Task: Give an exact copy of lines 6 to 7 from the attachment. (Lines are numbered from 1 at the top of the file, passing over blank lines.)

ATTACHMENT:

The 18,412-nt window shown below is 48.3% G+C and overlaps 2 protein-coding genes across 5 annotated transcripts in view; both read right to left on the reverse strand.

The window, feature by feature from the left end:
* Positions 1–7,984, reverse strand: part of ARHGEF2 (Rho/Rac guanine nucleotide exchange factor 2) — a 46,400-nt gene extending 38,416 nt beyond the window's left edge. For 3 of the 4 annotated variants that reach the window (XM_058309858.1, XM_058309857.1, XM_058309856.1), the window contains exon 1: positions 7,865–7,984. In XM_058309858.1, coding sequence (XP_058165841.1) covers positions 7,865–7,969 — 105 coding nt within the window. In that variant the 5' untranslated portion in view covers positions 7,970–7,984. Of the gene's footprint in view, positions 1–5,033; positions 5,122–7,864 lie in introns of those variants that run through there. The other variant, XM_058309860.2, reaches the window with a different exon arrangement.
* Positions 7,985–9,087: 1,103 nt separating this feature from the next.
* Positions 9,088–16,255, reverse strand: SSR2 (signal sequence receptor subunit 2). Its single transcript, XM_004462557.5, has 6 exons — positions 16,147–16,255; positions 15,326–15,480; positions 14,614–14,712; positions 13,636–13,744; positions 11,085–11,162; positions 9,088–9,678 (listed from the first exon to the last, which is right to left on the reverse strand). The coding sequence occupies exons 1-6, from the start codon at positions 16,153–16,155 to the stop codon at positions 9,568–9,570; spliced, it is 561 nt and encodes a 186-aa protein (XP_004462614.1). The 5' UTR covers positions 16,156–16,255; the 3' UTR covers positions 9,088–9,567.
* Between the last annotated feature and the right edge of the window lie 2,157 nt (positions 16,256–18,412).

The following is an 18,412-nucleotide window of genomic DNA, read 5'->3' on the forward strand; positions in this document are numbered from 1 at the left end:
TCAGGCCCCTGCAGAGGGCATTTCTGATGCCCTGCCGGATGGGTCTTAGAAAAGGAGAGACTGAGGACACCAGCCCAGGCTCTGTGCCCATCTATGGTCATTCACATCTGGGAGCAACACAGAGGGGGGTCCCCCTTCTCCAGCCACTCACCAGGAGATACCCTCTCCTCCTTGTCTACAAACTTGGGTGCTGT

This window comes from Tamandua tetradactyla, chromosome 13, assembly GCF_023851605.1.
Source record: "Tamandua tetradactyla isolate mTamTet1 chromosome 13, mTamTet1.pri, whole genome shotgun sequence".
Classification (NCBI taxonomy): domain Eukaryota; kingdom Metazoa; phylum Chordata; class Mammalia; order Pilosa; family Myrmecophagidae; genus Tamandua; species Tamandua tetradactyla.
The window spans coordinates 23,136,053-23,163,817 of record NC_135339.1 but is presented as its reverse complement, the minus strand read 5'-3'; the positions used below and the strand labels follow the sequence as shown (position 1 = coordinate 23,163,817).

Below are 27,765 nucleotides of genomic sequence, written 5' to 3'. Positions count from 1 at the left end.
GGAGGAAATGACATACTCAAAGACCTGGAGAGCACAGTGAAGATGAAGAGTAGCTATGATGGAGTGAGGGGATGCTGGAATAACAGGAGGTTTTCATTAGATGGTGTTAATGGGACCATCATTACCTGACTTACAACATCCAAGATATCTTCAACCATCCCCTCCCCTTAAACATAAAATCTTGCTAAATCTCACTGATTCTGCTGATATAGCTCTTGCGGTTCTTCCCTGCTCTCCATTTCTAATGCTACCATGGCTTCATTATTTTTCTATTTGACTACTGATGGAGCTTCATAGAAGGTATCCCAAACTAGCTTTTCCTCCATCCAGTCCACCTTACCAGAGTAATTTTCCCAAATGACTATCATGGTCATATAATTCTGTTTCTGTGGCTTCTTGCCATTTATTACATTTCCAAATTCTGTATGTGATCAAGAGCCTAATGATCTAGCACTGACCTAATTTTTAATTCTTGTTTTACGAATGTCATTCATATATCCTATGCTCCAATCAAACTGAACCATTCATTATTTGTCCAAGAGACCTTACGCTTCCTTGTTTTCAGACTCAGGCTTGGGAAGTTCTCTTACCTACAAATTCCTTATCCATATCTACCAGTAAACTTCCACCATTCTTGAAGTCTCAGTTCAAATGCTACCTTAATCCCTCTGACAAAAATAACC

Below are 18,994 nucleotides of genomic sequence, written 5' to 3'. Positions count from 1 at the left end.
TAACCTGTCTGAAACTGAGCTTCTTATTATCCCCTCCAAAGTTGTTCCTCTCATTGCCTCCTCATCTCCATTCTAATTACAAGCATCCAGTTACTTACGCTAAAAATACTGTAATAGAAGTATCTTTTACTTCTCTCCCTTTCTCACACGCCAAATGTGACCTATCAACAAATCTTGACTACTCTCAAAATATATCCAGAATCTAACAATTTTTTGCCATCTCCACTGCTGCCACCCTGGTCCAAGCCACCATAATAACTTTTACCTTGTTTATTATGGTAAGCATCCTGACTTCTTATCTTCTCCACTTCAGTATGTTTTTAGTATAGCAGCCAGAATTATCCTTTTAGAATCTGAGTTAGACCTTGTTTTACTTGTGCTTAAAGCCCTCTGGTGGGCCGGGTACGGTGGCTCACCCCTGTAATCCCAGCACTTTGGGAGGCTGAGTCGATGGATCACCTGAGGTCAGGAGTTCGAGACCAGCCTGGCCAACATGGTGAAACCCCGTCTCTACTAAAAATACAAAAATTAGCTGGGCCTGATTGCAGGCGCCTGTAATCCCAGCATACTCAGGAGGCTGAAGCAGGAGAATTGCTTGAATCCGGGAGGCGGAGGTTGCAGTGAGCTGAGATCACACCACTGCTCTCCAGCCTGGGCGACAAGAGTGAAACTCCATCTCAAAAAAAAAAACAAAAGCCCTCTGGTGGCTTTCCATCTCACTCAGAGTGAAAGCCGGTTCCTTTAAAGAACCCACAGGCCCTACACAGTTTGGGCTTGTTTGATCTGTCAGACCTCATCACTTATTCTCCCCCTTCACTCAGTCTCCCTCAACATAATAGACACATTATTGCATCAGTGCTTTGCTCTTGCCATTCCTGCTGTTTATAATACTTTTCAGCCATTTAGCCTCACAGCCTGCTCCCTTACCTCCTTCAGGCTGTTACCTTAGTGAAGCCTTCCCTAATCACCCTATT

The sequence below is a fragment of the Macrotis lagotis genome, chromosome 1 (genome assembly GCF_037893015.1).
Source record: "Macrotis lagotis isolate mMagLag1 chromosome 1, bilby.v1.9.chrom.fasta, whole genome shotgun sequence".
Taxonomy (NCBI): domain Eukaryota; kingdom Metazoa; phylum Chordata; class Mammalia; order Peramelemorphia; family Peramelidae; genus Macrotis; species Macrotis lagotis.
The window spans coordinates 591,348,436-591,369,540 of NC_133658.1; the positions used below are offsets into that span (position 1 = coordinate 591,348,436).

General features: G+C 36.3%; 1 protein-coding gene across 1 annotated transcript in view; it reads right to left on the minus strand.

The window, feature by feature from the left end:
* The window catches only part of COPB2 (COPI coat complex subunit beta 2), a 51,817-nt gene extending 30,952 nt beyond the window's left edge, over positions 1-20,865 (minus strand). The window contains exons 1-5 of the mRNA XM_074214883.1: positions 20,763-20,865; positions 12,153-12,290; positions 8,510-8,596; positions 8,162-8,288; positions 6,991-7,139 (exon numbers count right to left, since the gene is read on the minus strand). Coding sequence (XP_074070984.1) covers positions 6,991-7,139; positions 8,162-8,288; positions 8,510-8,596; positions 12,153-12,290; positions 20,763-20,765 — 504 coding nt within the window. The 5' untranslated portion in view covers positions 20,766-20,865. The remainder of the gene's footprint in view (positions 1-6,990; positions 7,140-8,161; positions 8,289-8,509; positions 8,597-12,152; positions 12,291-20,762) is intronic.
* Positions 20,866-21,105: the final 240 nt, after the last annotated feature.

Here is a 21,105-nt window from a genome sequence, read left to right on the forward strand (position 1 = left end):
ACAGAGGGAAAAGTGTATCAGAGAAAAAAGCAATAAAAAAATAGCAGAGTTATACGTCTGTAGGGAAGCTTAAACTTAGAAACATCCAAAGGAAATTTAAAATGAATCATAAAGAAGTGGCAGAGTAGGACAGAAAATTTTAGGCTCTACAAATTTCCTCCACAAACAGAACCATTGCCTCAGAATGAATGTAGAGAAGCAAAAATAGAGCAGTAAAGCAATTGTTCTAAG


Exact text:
* Between the last annotated feature and the right edge of the window lie 2,157 nt (positions 16,256–18,412).

The following is an 18,412-nucleotide window of genomic DNA, read 5'->3' on the forward strand; positions in this document are numbered from 1 at the left end: